I’m obliged to Jim Benson (@ourfounder) for tweeting the clip below which features the management genius of Dr W.E. Deming. I am also grateful to Andy Raymer, who is the Head Teacher at one of my favourite schools (Matthew Moss High School, in Rochdale, UK), for his application of Deming’s principles to education, and specifically schooling. It was Andy who insisted that I look to Deming’s philosophy and see its applicability to systems of schooling.
Ignore the fact that the video was recorded in 1984 – it’s as relevant now, in the world of business management, as it was then. Ignore the fact that it’s aimed at business too. All you have to do is translate its message into a schooling context, and you have an encapsulation of the reasons why we seem unable to transform schooling.
The clip lasts 15 minutes, and Deming has an idiosyncratic style, but I’d urge you to watch at least the first 12 minutes or so, because it’s an devastating critique of why we can’t fix some long-standing management problems – in business and in education.
His 5 deadly diseases are:
1. Lack of constancy of purpose – in education, we are plagued, at a macro level, by not having a clear purpose for schooling.His lack of long-term definition (‘what’s the point of school?’) and short-term thinking (how successive government ministers need immediate results) could not be more applicable to schooling.
2. Emphasis on short-term profits – I love his ‘shipping stuff out, no matter what’, and ‘creative accounting’. Isn’t this what we do with our obsession with standardised test metrics? For ‘worship of the quarterly dividend’, read ‘worship of the standardised test results’.Teaching to the test is one, relatively mild, form of creative accounting, though we have seen more blatant cooking of the books in some American school districts recently, due to the severe pressure of ‘school turnaround’. As Deming says, this is devastating to long-term planning, to the long-term improvement of quality of experience. But, so long as education stays within politics, and so long as the term of government is around 4-5 years, the push for short-term profits is all we’re going to get.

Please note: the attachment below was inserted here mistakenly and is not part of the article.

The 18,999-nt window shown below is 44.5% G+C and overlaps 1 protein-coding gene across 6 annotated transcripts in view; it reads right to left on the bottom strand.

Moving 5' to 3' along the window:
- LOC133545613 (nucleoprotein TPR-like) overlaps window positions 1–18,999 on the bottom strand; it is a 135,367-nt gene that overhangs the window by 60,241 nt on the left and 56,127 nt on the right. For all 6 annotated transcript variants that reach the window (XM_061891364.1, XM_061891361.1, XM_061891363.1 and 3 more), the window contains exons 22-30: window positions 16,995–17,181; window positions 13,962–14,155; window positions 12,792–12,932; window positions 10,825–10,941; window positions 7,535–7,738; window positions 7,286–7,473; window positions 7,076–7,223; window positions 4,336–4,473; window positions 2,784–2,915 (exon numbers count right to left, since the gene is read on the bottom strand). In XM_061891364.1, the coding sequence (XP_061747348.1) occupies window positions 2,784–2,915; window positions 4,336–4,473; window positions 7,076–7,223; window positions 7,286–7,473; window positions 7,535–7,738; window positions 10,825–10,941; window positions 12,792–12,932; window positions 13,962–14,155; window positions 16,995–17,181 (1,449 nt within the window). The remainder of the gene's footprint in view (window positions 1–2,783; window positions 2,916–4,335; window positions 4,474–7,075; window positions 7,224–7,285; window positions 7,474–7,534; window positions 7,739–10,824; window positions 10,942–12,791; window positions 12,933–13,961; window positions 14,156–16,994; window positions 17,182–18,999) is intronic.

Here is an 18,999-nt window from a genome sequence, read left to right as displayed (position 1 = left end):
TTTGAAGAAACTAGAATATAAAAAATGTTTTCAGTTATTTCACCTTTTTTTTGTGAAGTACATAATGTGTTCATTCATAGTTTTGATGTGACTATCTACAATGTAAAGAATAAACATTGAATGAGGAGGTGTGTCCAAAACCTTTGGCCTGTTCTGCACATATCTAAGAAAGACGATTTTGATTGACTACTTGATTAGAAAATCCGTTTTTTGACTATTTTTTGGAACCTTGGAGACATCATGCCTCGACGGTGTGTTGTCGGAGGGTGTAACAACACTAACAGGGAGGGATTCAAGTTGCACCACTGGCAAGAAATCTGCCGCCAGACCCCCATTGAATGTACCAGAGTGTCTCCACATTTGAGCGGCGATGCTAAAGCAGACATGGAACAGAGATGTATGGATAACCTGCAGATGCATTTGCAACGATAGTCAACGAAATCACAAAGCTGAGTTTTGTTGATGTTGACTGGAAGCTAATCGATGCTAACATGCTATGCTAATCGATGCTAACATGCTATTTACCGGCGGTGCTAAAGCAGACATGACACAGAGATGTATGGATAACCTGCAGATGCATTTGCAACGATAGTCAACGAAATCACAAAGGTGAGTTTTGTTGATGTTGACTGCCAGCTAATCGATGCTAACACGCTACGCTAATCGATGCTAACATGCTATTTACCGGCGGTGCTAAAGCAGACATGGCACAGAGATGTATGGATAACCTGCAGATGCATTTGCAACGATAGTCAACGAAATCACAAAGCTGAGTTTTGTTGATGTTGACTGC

3. Annual rating of performance – ‘Pay for merit; sounds great, unfortunately it can’t be done’. When so many countries are introducing pay by results for teachers, you wish they’d look at this section especially. ‘The merit system encourages short-term performance. It annihilates planning, it annihilates teamwork. You don’t get ahead by being equal, you get ahead by getting ahead’ His identification of fear and bitterness as the inevitable consequences of performance related pay and annual appraisal, is reflected in the increased demoralisation of teachers in countries which are introducing payment by results.
4. Mobility of management – We’ve seen that the average lifespan of a teacher in the UK and US is about 5 years. In the UK we struggle to fill senior leadership posts and Head Teachers like Andy Raymer (who has been at Matthew Moss High School for more than 20 years) are becoming a rarity. I wonder what Deming would make of the UK phenomenon of the ‘super head’, who is lauded by government, and brought in to provide a quick fix to ‘broken’ schools, before moving on to their next conquest?
5. Use of visible figures only – The is perhaps the biggest indictment . Replace the ‘multiplying effect of a happy/unhappy customer’ with a happy/unhappy student, and we’re at the heart of the biggest distortion in our current school system. We judge a school only by a narrow, and wholly inappropriate set of metrics. Whenever I talk to a group of students, I always ask who many of them would attend school if it weren’t compulsory. The average positive response is about 30%. What business could survive if 2/3rds of the customers were only there because they had to be? But schools don’t measure things like engagement, or satisfaction with schooling, partly because they don’t want to know the results, partly because they don’t know how to, and partly because there’s no reward for a good performance.
Bear in mind that W. E. Deming’s influence upon Japanese businesses has enabled companies like Toyota to survive the car recall crisis of 2009, to become the No 1 car maker in the world by 2011. Long-term quality ahead of short-term profits.
After watching the video, I tried to think of schools, or school systems, which were as far from, and as close to, the Deming philosophy. The US and UK systems seem to be riddled with the 5 deadly diseases. The ones least infected? Why, Finland of course.